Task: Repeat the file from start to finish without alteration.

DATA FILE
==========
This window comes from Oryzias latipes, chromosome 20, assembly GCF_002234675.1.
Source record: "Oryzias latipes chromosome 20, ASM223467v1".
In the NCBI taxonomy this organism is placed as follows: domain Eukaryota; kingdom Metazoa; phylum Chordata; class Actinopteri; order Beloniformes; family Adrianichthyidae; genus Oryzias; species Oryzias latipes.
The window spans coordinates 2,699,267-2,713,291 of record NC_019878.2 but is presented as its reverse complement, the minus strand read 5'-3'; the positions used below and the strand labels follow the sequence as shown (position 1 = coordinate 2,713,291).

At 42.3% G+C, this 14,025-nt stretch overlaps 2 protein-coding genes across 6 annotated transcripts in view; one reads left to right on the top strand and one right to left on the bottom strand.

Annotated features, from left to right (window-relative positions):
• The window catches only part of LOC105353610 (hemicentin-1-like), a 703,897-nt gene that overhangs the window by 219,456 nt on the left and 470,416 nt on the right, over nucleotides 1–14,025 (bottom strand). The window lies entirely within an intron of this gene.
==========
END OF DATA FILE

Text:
This window comes from Oryzias latipes, chromosome 20, assembly GCF_002234675.1.
Source record: "Oryzias latipes chromosome 20, ASM223467v1".
In the NCBI taxonomy this organism is placed as follows: domain Eukaryota; kingdom Metazoa; phylum Chordata; class Actinopteri; order Beloniformes; family Adrianichthyidae; genus Oryzias; species Oryzias latipes.
The window spans coordinates 2,699,267-2,713,291 of record NC_019878.2 but is presented as its reverse complement, the minus strand read 5'-3'; the positions used below and the strand labels follow the sequence as shown (position 1 = coordinate 2,713,291).

At 42.3% G+C, this 14,025-nt stretch overlaps 2 protein-coding genes across 6 annotated transcripts in view; one reads left to right on the top strand and one right to left on the bottom strand.

Annotated features, from left to right (window-relative positions):
• The window catches only part of LOC105353610 (hemicentin-1-like), a 703,897-nt gene that overhangs the window by 219,456 nt on the left and 470,416 nt on the right, over nucleotides 1–14,025 (bottom strand). The window lies entirely within an intron of this gene.